Interesting read! I agree with your assessment and the assessments of others that the NYT lacks a core competency outside of creating content, which is simultaneously empowering – as Alec points out, Amazon or others cannot imitate or automate this talent – and limiting – as NYT will be unable to compete seamlessly in every new medium that people use to get their information.
I think above all else, the NYT’s objective should be to create a product so essential to its consumers that they are willing to pay a subscription fee for the core offering of print journalism. The fun part is how to get readers “hooked” and moving down the funnel towards becoming a subscriber. Apart from cranking out top-notch journalism (a constant preoccupation), I’ve really enjoyed how the Times has started to experiment with format and delivery to adapt to evolving user tastes. For instance, NYT’s “The Daily” podcast is one of the top podcasts in terms of subscribers, and blends a combination of quick hit updates on top stories with a deeper dive into a matter of journalistic importance – all over the course of 20-25 minutes each day. It’s success makes me think about other formats that NYT could use to package and deliver its distinctive brand of journalism to meet consumers in the middle – television, film, documentary, newsletters (a la Politico Playbook). Clearly they’re already thinking about a lot of this, and it will be interesting to see how it evolves in the future.
This is a really interesting concept. I agree with what other commentators, particularly Matt Michel and StarP, have raised in terms of technology adoption concerns and risks of hacking a purely digital election system. You also do a good job outlining and addressing some of these concerns.
I think the most compelling application of blockchain technology to elections is an uneven one – employing it selectively along the VSC. For instance, I think the point your raise on the need for better and more reliable technology to replace archaic voter roll databases is essential. Using blockchain technology to add transparency and integrity to voter registration seems like a win-win – those with concerns about voter fraud will have the confidence of a transparent and distributed record of voters, while more people will be able to register and confidently participate in elections without risk of having their record incorrectly purged.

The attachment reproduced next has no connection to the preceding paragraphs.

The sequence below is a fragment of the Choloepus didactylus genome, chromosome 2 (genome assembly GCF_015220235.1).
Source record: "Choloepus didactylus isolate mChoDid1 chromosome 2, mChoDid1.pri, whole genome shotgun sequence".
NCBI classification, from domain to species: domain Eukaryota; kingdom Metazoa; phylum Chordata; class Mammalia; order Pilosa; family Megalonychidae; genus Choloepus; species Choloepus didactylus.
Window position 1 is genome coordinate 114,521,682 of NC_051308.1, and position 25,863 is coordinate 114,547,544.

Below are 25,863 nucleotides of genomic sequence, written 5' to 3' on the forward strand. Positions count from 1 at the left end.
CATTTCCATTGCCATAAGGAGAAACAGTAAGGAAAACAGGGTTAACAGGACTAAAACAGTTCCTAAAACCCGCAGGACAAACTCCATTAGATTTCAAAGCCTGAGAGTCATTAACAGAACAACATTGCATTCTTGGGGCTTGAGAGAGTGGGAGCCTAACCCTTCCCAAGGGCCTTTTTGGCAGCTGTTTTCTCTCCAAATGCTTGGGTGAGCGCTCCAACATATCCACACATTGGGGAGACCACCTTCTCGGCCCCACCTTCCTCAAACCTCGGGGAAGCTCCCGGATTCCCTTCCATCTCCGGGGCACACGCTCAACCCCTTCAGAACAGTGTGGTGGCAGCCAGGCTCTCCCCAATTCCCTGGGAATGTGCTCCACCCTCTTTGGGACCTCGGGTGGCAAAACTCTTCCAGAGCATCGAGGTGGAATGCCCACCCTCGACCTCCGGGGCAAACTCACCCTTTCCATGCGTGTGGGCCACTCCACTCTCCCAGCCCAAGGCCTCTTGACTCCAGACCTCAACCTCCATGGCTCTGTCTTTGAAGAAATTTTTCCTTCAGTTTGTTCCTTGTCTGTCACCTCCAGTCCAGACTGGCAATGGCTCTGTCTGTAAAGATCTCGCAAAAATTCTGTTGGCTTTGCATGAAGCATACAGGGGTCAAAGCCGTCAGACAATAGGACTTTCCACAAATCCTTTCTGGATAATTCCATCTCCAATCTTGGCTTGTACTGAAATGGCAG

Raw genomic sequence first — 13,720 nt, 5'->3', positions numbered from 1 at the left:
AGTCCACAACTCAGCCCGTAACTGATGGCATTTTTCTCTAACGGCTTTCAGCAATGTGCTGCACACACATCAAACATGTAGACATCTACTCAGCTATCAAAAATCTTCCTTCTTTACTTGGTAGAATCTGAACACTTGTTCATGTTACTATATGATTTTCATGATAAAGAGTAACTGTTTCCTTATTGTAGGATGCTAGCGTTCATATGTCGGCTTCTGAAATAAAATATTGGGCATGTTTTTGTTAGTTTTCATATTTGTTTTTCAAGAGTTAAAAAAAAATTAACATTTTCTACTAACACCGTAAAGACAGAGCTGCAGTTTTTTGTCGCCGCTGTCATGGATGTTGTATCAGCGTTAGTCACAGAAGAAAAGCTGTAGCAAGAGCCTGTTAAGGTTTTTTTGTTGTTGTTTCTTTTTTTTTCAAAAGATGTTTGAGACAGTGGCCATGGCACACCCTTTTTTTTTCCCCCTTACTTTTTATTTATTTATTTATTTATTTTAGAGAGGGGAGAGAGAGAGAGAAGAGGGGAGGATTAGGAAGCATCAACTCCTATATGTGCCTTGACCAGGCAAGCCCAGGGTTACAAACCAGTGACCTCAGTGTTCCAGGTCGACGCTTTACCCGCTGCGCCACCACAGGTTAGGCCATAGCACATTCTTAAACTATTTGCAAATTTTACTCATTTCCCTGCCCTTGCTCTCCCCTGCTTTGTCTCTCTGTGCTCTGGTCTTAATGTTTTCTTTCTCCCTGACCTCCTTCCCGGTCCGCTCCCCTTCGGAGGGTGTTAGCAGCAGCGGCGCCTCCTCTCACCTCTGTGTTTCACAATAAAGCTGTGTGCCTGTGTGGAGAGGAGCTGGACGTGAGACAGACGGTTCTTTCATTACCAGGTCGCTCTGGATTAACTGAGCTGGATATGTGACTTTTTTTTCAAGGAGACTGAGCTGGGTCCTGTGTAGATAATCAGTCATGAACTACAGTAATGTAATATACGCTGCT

At the ballot box itself, however, I do worry that the 2016 election shows how digital security and information assurance best practices always lag behind the development and adoption of new technology. I believe that old fashioned paper ballots actually are the most difficult system of voting to manipulate (provided there are no major ballot flaws, a la Florida 2000…). A system by which individuals could register to vote and verify their registration via blockchain but vote in hard copy would be an interesting hybrid solution to increase the integrity of our elections.
Great read. I think that a viable business case for a sustainable product lifecycle is the most powerful tool that Nike has in influencing its competitors to follow suit – if Nike can save money in manufacturing while still delivering a superior product, cost-conscious competitors in the athletic apparel space will follow suit. The CSR and image benefits that accrue to the brand through sustainable practices are secondary, in my view, to the improved manufacturing efficiency and cost management that such practices offer.
I think that Nike can play a unique role in demonstrating that cost-efficient recycling practices in manufacturing will not compromise the performance of its products. I found what you wrote about products like Flyleather very interesting, as it shows how Nike’s investment in innovation in this space has allowed them to make a better, more sustainable product less expensively.
I am also struck by the magnitude of the opportunity that you describe in the apparel space. First-movers like Nike are doing a great service by embedding sustainable product lifecycle practices into their products, and less forward-leaning apparel companies should be able to lean forward using the same technology as a result. I’m interested in the extent to which these types of innovations are practical in faster moving consumer goods, like products in a Unilever or P&G portfolio. Like Nike, these are global companies steeped in supply chain excellence with a significant environmental footprint – it will be interesting to see if some of the less visible but equally culpable polluters in industries outside of apparel are confronted with the same cost-reduction, quality-preserving, and environment-conserving mandate from consumers or the media in coming years.